Former Malaysian Medical Association president Datuk Dr N.K.S. Tharmaseelan questioned the Health Ministry for procrastinating and failing to table constructive plans to alleviate the misery of the contract doctors despite pleas and substantive justification given to scrap the contract conditions.

"The government has given the young doctors a Hobson's choice, where it will be contract and nothing else.

"The ministry and PSD have taken advantage of the pandemic by stonewalling progress on the talks to address these issues.

"The talks have been ongoing for years while the contract services have become more burdensome and insecure. There is a lack of transparency.

"Doctors have their contract services terminated for unfathomable reasons even after being certified upon completing their mandatory housemanship satisfactorily.

"Why the contracts have not been extended is not explained.

"The opacity by the ministry added to the whims and fancies of the PSD, and has made doctors' lives dangle on tenterhooks all through their housemanship training."

Dr Tharmaseelan also described the plan to employ medical personnel on a contract basis for two years as a "very short-sighted solution" and criticised the government for failing to comprehend the issue.

By placing the doctors on contract, he said not only was their future compromised, but also the healthcare system.

"Malaysia's healthcare system has always been acknowledged as one of the best in the region, and an international centre for health tourism, which is a result of a very well-planned structure for doctors to be trained and become specialists.

"But over the last decade, knee-jerk responses by the ministry and the government have resulted in the slow deterioration of standards in the healthcare provided.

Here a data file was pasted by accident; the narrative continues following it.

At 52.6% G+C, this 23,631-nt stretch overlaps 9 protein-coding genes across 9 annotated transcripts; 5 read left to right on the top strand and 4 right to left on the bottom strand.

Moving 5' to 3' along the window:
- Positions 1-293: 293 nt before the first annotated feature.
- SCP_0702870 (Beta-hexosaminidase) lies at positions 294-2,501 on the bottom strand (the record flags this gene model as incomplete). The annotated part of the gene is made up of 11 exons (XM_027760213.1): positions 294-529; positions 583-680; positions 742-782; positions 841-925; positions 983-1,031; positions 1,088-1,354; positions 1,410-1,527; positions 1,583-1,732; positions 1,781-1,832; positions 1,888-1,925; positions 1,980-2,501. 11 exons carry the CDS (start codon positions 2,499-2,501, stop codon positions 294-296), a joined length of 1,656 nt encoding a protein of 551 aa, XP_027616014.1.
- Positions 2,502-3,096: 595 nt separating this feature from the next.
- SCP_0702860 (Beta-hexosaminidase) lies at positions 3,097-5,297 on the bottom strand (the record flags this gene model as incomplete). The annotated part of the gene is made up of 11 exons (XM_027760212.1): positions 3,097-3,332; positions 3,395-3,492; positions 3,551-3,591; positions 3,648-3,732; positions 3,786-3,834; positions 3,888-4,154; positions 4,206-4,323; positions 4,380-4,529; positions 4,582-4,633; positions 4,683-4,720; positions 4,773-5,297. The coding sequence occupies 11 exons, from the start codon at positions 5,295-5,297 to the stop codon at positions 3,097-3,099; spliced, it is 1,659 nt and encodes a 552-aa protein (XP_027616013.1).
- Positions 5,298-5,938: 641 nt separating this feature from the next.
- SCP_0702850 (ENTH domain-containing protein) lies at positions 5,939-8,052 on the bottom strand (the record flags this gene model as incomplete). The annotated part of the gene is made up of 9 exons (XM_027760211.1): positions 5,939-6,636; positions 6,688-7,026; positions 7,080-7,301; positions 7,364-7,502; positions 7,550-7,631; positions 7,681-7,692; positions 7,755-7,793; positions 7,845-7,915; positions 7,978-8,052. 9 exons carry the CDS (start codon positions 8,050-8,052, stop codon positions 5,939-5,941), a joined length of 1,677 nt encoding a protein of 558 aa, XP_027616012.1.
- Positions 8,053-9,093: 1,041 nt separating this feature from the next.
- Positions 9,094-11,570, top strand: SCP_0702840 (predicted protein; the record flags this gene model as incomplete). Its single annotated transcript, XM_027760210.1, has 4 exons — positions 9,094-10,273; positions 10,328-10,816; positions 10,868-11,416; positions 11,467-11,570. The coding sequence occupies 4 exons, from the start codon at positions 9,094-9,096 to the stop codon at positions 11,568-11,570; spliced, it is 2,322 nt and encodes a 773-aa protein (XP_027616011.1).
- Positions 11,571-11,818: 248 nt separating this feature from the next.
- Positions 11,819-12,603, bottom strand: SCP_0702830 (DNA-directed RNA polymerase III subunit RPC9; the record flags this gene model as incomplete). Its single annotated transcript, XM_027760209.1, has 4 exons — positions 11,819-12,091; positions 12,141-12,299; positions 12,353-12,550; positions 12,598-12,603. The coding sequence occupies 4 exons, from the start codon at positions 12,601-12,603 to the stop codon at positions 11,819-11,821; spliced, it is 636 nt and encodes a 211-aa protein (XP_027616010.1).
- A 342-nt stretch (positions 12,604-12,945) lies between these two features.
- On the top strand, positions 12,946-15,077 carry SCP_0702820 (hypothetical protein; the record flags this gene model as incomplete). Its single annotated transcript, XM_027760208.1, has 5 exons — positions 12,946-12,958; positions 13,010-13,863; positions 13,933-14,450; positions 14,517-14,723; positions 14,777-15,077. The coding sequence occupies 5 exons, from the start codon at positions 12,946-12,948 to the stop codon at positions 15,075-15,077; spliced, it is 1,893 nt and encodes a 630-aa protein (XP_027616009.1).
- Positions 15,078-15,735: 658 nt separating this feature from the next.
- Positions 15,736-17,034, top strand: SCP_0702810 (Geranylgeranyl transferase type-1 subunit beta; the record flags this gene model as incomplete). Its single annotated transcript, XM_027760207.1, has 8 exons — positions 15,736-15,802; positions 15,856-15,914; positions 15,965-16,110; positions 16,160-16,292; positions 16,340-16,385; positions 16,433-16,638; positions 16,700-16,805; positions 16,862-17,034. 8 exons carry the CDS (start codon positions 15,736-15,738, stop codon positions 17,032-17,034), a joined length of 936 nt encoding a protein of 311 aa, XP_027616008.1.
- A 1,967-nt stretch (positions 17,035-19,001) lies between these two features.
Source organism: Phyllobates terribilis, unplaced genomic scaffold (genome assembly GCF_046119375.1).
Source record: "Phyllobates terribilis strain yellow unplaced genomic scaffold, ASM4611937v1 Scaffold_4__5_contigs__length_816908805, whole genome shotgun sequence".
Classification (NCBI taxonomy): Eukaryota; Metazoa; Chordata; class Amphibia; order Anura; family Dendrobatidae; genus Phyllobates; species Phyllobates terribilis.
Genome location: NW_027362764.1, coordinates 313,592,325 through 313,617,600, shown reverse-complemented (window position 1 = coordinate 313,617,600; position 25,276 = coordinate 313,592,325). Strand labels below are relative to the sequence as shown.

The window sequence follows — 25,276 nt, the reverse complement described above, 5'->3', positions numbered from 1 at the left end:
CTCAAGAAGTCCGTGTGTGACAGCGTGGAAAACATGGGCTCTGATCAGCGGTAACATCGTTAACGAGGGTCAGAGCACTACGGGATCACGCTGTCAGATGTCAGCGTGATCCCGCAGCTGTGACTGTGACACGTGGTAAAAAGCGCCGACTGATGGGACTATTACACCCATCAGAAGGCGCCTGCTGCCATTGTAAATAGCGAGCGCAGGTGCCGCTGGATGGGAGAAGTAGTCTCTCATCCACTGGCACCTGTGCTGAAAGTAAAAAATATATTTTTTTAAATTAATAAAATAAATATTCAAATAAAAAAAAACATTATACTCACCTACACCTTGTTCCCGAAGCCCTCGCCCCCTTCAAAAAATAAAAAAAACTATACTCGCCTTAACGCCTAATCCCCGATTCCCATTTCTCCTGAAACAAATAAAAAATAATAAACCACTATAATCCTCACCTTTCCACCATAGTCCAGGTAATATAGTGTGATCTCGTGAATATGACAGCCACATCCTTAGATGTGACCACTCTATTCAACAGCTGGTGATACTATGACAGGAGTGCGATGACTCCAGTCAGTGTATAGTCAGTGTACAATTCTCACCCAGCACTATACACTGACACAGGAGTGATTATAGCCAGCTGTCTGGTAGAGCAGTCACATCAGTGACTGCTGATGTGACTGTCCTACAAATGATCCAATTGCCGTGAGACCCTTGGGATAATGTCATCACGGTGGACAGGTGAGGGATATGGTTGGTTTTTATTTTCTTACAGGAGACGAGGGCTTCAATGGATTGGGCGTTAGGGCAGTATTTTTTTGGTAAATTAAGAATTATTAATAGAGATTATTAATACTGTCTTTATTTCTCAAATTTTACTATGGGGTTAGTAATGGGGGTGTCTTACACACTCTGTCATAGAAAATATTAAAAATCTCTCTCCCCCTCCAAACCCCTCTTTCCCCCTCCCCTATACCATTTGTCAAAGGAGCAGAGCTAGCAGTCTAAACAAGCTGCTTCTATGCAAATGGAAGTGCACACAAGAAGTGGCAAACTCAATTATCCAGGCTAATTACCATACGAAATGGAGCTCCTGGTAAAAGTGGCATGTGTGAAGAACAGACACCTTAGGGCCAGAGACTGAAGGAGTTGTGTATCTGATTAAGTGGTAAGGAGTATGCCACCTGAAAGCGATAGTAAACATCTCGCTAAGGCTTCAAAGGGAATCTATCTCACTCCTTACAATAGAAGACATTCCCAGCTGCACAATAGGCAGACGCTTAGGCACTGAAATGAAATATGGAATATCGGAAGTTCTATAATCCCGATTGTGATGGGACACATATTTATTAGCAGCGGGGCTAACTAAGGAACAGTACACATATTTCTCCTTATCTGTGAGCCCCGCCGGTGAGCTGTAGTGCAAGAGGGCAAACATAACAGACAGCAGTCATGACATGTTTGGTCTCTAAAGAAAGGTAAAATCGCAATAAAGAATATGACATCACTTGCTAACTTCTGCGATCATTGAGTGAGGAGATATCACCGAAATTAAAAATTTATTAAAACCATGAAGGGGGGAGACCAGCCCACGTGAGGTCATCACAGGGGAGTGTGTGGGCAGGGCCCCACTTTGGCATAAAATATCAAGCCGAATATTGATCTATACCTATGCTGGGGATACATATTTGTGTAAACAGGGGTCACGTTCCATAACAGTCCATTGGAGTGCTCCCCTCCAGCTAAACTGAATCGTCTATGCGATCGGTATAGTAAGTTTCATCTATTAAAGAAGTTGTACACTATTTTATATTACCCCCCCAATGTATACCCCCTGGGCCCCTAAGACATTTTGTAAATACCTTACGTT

"Previously, a doctor will need to do housemanship for two years, followed by another three-year compulsory stint.

"In those five years, they would have been trained all around and become a very competent doctor.

"Can you imagine if a doctor, upon completing a two-year housemanship with just six months in a speciality, has his or her services terminated?

"Their lack of competence, added to the lack of confidence, will see the health system rotting to the core in both the public and private sectors."

More importantly, he said contract doctors would not be able to specialise, as specialist training mandates they work in that speciality for a minimum of three years before being able to sit the exams to become specialists.

Dr Tharmaseelan said the government should explain why permanent services were replaced by contract services for doctors.

"It seems apparent that the government was doing away with permanent contracts due to the added financial commitments like job promotions and allowances, which can only be given to permanent officers, or to avoid the pension scheme for permanent officers.

"This confirms the widely held view by doctors that financial considerations were the main reason for placing doctors on contract.

"It is an easier way of terminating doctors' services and saving some expenses at the cost of the health of the nation."

Malaysian Pharmacists Society president Amrahi Buang said it was high time the government resolved this issue in totality.

"MPS does not condone the strike if it involves contract pharmacists. But steps must be taken to resolve the issue." - NST